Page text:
Several Neofabraea species can infect fruit and each species causes specific symptoms. Infections incited by Neofabraea alba develop as a soft rot with white mycelium that covers the rot, releasing white spore masses. An infection incited by Neofabraea perennans appears as circular, sunken, brown lesions and the center of the lesion is much paler than that of lesions caused by N. alba. Infections incited by Neofabraea malicorticis cause lesions that are circular, brown, and sunken with gray to cream-colored acervuli that are often apparent and concentrically arranged in the center of the lesions. The importance of the different Neofabraea species that incite bull’s-eye rot on apples is dependent on the growing region. The presence of cankers and climate of the region determine the amount of inoculum of a particular species in an orchard.

Management in orchard. Refer to canker management above.

Management in storage. Keep fruit dry after harvest and remove fruit from the orchard as soon as possible. Induce rapid cooling of fruit and store in a low oxygen atmosphere. The extent of infection can be estimated by exposing a sample of fruit to high humidity and temperatures between 64 – 70 °F for one month. Fruit with significant incidence of Bull’s-eye rot should be marketed early.
Chemical controls. Fungicides should be applied before fall rains at petal fall and pre-harvest. Refer to the Pacific Northwest Plant Disease Management Handbook for more information on pesticide use.

Chemicals available for use in Apple Orchards

Excerpt from the WSU Crop Protection Guide. For timings at which each pesticide can be used refer to the Crop Protection Guide.

Perennial Canker

Perennial canker is caused by the fungus which is closely related to the fungus causing apple anthracnose canker. It is prevalent in regions where summers are hot and dry, and winters are severe. The causal organism enters through wounds or injuries from the woolly apple aphid (Eriosoma lanigerum). As the canker develops, the host produces a raised layer of callus tissue, separating the diseased tissue from healthy tissue. As the canker enlarges, it cuts off the sap-conduction tissue, resulting in a reduction of growth and yield and sometimes death of the tree. Over time the cankers consist of a series of concentric callus rings of woody tissue encircling the wound. First-year cankers appear elliptical, sunken, and orange, purple, or brown color. The fungus survives the winter as mycelium and conidia in cankers and in infected fruit left in the orchard. Conidia are exuded from acervuli in a gelatinous matrix and dispersed by rain splash to wound sites where new infections occur. The acervuli are black and protrude through the epidermis of host tissue. Sporulation typically occurs during autumn and winter depending on the environment. The cankers enlarge in late winter and early spring. The annual reactivation of cankers depends mainly upon the presence of woolly apple aphid, which is attracted to the succulent callus tissue around the canker margins, creating wound sites where new infections can occur.

More Information

  • Hortsense website
  • Pacific Northwest Plant Disease Management Handbook


Sutton, Aldwinckle, Agnello, and Walgenbach. 2014. Anthracnose canker and perennial canker. Compendium of Apple and Pear Diseases and Pests, 2nd edition 51-53.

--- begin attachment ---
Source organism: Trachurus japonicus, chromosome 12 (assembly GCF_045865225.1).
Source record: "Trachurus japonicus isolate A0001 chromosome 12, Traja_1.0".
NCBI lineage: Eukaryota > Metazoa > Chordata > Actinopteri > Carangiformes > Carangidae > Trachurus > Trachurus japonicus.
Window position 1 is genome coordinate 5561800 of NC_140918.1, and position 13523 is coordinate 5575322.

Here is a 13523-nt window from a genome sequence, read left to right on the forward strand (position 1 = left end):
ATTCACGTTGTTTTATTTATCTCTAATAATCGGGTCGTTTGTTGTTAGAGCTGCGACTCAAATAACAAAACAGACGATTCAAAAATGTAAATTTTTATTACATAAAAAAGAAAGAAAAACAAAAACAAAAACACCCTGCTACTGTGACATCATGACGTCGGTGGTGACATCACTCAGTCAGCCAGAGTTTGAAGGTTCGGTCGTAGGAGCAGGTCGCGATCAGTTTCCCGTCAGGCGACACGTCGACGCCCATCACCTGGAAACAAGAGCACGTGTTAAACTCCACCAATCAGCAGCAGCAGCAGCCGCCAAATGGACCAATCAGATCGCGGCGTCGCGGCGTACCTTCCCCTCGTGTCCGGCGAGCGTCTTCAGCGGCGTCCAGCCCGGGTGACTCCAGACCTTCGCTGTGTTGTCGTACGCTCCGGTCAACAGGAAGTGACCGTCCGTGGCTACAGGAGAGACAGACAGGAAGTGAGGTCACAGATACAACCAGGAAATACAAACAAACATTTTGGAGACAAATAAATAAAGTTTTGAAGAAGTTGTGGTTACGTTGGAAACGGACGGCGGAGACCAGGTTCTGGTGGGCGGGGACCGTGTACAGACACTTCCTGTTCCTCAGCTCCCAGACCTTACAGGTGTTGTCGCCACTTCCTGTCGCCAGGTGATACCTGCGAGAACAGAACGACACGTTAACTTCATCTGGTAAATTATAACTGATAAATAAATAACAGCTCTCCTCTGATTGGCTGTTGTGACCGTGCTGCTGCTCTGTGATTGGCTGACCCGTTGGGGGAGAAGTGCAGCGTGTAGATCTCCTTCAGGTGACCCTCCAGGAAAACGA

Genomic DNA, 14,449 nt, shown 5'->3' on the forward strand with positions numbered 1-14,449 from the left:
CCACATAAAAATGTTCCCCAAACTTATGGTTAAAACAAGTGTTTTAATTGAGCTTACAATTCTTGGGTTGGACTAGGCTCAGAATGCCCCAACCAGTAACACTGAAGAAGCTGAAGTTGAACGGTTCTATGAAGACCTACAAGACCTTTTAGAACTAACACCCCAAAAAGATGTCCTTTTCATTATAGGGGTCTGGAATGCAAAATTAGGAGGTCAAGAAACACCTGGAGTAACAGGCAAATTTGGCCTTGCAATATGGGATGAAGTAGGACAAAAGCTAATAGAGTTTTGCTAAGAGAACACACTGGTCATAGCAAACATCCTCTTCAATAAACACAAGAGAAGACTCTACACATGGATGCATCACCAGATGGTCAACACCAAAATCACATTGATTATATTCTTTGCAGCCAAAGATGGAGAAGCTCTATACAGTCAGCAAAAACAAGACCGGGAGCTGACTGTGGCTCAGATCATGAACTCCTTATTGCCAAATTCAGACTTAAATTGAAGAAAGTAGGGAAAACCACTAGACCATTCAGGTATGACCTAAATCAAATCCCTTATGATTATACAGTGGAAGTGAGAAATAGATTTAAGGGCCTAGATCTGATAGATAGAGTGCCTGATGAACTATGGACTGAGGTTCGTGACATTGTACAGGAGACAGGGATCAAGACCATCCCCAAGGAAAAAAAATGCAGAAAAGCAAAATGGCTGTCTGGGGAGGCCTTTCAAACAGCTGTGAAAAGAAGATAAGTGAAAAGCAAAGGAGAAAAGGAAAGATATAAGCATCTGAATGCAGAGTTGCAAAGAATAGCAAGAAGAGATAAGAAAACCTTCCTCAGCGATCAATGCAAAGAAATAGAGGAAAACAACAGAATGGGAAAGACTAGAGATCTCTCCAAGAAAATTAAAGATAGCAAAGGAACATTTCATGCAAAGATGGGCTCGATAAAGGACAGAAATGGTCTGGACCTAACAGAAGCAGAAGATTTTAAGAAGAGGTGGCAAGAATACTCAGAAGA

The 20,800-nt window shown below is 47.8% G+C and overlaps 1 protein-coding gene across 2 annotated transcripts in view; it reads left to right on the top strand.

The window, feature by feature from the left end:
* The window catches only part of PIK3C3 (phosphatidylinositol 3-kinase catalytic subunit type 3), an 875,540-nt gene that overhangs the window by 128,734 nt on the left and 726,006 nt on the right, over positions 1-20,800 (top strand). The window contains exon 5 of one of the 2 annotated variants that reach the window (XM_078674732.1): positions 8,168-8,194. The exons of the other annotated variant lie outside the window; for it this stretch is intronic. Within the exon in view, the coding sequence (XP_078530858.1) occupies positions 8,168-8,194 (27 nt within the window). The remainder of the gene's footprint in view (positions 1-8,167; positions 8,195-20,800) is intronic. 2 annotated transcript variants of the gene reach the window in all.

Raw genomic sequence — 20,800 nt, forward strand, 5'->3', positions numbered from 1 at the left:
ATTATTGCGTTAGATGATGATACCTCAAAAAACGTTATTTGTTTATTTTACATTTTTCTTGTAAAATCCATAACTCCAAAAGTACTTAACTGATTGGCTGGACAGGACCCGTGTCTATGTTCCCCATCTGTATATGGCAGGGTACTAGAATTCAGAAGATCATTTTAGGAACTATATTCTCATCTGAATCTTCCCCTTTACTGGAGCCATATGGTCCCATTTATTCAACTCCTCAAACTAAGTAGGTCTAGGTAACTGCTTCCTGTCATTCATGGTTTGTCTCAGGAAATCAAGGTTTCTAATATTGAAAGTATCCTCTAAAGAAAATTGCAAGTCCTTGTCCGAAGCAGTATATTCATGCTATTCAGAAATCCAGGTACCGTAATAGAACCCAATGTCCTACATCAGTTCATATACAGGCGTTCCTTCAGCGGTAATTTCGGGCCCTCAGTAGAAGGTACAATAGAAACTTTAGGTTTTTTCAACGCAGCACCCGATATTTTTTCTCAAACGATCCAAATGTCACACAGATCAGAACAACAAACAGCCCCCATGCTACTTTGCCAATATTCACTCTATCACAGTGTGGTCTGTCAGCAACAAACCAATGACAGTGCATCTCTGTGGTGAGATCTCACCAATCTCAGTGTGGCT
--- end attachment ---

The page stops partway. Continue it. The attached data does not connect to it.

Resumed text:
Use pesticides with care. Apply them only to plants, animals, or sites listed on the labels. When mixing and applying pesticides, follow all label precautions to protect yourself and others around you. It is a violation of the law to disregard label directions. If pesticides are spilled on skin or clothing, remove clothing and wash skin thoroughly. Store pesticides in their original containers and keep them out of the reach of children, pets, and livestock.

YOU ARE REQUIRED BY LAW TO FOLLOW THE LABEL. It is a legal document. Always read the label before using any pesticide. You, the grower, are responsible for safe pesticide use. Trade (brand) names are provided for your reference only. No discrimination is intended, and other pesticides with the same active ingredient may be suitable. No endorsement is implied. articles may only be republished with prior author permission © Washington State University. Republished articles with permission must include: “Originally published by Washington State Tree Fruit Extension Fruit Matters at” along with author(s) name, and a link to the original article.

Apple canker Nectria galligena

Look for

Cankers are deformed and diseased areas of tree bark. The directly infected area is usually sunken down, with the surrounding bark cracked and distorted. Initial signs of infection may include new shoots dying and wilting or discoloured leaves. Fruits can also be affected and may rot. Cankers usually have white or red coloured pustules depending on the time of year.

Plants affected

  • Apple canker infects apple, pear, mountain ash, beech, hawthorn, poplar and willow. Some varieties are more susceptible than others.

About Apple canker

  • Apple cankers occur when the fungus Nectria galligena finds its way into cracks and wounds in tree bark.
  • The infection will kill the tissue beneath the bark first.
  • The bark around the canker will eventually die back revealing the tissue.
  • Damage from pruning can also become infected.
  • Fungal spores appear creamy white in the spring and a darker red colour later in the year.
  • Spores can move between wounds by wind, water splash, or insect.
  • Wet soil exacerbates the infection.
  • Mild infections still allow some fruit to set.
  • Severe infections can rarely be cured and the tree may die.
  • The more infected and exposed areas a tree has, the more susceptible it is to further damage and infections.



Products containing the following chemical ingredients are all effective on Apple canker

  • Myclobutanil
  • Mancozeb

Note: It is important to read manufacturer’s instructions for use and the associated safety data information before applying chemical treatments.


  • Remove infected branches and twigs, making clean, neat cuts.
  • Larger cankers on trunks and thick branches can be cut out, although care must be taken to ensure that all bark showing symptoms of disease is removed.
  • Burn all removed infected material to ensure the spores are destroyed.


  • Disinfect blades before and after pruning.
  • After pruning, apply canker paint to exposed healthy tissue.
  • Try to prune only in dry weather.
  • When planting new trees, pick varieties with a higher level of resistance to canker.
  • Include a spade of lime with the soil when planting a new tree.
  • Pruning back leaves and branches to improve the air circulation of older trees will help to stop the disease establishing.